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Bancroft Lions assist Books on Disk

September 24, 2014

By Tony Pearson, Special to This Week

These days, there are many resources for the visually impaired – from large print books to braille and talking books, described video TV, as well as refreshable braille displays and  a host of special computer programs like Microsoft Narrator.  However, none of these devices fills one important information need – the desire to keep up on what’s happening around you own local area.
That’s where the “books on disk” program of Community Care North Hastings comes in. Volunteers come in weekly to read articles from the local media.  The recordings are duplicated onto computer disks, which are mailed to a dozen clients so they can follow what’s happening in the community.
Last week, the Bancroft Lions dropped off a cheque for $2,400 to help the program. This was the last payment in the club’s four-year commitment of $9,600 to Books on Disk.  These funds go toward the cost of recording and duplicating equipment, as well the purchase of the disks used.
Lions president Bryan Adams explained that vision care has been a Lions priority since 1925, when the famed activist Helen Keller challenged the newly formed organization to become “knights of the blind in the crusade against darkness”.  In the nearly 100 years since that challenge was issued, Lions around the world have helped hundreds of millions of the visually impaired through such direct programs as the training of more than 600,000 eye care professionals and the establishment of more than 300 eye care hospitals, and related programs such as the recent inoculation of 40 million African children against measles, which is a leading cause of childhood blindness. Adams noted that the Bancroft Lions have several vision initiatives, including vision screening at local elementary schools, the collection of used eyeglasses at area eye care offices, and support – including training – for Dog Guides of Ontario.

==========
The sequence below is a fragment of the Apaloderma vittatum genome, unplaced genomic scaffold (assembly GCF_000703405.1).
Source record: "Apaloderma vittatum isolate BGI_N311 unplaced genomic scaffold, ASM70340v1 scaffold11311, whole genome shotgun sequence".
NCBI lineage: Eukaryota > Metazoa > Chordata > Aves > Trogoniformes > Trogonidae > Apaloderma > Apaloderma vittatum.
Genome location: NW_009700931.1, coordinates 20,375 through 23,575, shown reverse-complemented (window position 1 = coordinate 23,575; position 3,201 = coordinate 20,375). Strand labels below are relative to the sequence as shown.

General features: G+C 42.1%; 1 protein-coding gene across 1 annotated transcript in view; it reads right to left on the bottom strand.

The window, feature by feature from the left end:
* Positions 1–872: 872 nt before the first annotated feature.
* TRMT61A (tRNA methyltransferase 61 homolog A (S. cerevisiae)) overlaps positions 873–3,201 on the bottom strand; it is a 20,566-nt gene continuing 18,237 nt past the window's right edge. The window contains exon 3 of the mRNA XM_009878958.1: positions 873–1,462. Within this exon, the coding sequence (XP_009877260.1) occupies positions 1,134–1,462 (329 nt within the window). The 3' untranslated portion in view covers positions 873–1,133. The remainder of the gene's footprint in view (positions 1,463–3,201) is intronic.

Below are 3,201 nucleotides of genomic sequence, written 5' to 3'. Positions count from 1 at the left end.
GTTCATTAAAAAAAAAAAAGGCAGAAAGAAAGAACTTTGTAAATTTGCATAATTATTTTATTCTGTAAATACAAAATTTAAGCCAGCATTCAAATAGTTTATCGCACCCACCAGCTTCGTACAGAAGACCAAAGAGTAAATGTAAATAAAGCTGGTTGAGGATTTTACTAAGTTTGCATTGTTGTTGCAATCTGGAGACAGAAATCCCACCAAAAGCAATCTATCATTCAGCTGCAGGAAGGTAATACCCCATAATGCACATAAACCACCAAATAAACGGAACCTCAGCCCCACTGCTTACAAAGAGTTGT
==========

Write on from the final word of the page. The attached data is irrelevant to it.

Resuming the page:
Community Care North Hastings has a partnership with the Canadian National Institute for the Blind to ensure the availability of books on tape. But it also hopes to expand the local focus of the disk program in future, by recording books by local authors, as well as magazine articles about Bancroft and North Hastings.
Executive director Gordon MacDonald thanked Adams and Bancroft Lions for their help, stating “the Lions Club has been central to this program; their contributions have sustained it for some time, and allowed us to take it from the old tape reels into modern computer disks.  We really value our partnership with them.”

         

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